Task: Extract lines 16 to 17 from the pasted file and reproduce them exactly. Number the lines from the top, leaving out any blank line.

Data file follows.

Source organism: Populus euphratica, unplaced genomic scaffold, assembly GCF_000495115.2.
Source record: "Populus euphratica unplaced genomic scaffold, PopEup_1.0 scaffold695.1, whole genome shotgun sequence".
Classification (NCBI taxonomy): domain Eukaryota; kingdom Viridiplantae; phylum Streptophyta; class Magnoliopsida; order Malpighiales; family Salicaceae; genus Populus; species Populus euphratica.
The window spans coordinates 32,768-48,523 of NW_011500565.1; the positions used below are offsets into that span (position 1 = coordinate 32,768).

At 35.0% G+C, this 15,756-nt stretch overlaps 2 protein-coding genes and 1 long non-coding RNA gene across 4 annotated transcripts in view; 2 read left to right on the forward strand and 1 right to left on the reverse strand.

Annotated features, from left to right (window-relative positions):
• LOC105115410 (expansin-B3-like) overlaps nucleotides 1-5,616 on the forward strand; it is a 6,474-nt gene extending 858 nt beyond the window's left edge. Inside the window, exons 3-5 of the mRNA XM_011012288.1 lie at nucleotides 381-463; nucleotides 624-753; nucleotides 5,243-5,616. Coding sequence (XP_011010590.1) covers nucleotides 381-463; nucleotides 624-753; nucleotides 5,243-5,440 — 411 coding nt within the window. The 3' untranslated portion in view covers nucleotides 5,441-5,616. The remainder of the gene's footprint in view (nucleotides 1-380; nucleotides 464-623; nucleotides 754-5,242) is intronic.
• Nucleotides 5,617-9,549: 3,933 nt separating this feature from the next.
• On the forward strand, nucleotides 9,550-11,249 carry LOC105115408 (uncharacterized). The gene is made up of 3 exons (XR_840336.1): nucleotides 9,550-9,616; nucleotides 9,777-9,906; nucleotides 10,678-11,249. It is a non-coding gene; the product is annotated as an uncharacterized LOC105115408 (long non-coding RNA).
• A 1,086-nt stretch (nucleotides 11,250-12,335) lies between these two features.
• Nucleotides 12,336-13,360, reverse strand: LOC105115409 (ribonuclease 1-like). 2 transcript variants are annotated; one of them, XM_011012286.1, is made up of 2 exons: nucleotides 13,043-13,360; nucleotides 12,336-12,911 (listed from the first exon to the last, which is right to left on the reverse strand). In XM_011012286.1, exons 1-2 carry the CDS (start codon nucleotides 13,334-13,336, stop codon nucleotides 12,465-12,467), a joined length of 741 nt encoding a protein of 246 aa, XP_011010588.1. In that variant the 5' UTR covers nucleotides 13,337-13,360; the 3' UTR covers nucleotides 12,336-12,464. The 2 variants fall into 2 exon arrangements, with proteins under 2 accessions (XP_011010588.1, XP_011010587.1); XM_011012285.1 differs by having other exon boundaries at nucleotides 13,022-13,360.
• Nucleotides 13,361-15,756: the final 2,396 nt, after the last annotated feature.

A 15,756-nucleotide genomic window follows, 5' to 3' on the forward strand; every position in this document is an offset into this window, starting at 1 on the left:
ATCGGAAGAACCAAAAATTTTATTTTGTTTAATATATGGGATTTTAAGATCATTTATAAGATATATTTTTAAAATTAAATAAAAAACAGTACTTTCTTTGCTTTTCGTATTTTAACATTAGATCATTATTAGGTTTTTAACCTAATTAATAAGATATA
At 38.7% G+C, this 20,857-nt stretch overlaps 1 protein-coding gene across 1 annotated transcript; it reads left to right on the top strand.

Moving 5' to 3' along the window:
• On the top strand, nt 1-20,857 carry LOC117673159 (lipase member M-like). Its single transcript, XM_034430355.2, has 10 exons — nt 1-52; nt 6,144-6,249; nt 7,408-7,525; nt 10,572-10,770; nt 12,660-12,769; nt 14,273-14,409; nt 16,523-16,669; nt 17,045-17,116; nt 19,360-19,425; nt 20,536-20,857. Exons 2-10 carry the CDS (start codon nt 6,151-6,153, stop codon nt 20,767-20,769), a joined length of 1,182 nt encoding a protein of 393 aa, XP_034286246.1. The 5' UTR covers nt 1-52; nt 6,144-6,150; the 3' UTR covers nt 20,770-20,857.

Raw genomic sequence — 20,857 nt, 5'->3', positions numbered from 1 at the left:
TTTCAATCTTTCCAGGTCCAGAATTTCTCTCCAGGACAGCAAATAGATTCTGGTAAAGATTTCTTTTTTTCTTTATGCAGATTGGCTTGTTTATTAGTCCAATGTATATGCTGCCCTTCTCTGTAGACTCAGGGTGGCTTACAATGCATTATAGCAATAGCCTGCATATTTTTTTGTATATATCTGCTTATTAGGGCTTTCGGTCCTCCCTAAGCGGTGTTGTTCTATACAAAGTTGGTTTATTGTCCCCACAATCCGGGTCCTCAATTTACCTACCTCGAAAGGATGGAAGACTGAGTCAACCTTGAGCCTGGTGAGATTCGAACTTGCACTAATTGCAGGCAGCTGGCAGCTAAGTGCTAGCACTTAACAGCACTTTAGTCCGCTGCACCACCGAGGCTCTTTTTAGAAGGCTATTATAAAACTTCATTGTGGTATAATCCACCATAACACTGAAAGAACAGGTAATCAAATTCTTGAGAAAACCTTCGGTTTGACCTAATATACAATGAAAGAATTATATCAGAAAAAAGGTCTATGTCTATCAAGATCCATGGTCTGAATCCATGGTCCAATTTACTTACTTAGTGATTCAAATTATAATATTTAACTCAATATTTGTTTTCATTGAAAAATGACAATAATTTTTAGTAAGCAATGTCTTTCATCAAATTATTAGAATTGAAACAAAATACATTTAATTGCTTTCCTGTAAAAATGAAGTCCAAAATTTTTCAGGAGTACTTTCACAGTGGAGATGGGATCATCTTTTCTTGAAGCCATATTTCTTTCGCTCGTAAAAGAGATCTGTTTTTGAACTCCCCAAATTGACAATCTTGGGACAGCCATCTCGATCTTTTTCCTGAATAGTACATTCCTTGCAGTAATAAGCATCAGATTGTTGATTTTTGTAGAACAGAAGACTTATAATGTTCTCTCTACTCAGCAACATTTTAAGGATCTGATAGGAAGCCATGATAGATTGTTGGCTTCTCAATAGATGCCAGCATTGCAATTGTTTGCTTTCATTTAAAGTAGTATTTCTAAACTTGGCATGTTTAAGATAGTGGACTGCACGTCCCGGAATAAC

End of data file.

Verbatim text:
Moving 5' to 3' along the window:
• On the top strand, nt 1-20,857 carry LOC117673159 (lipase member M-like). Its single transcript, XM_034430355.2, has 10 exons — nt 1-52; nt 6,144-6,249; nt 7,408-7,525; nt 10,572-10,770; nt 12,660-12,769; nt 14,273-14,409; nt 16,523-16,669; nt 17,045-17,116; nt 19,360-19,425; nt 20,536-20,857. Exons 2-10 carry the CDS (start codon nt 6,151-6,153, stop codon nt 20,767-20,769), a joined length of 1,182 nt encoding a protein of 393 aa, XP_034286246.1. The 5' UTR covers nt 1-52; nt 6,144-6,150; the 3' UTR covers nt 20,770-20,857.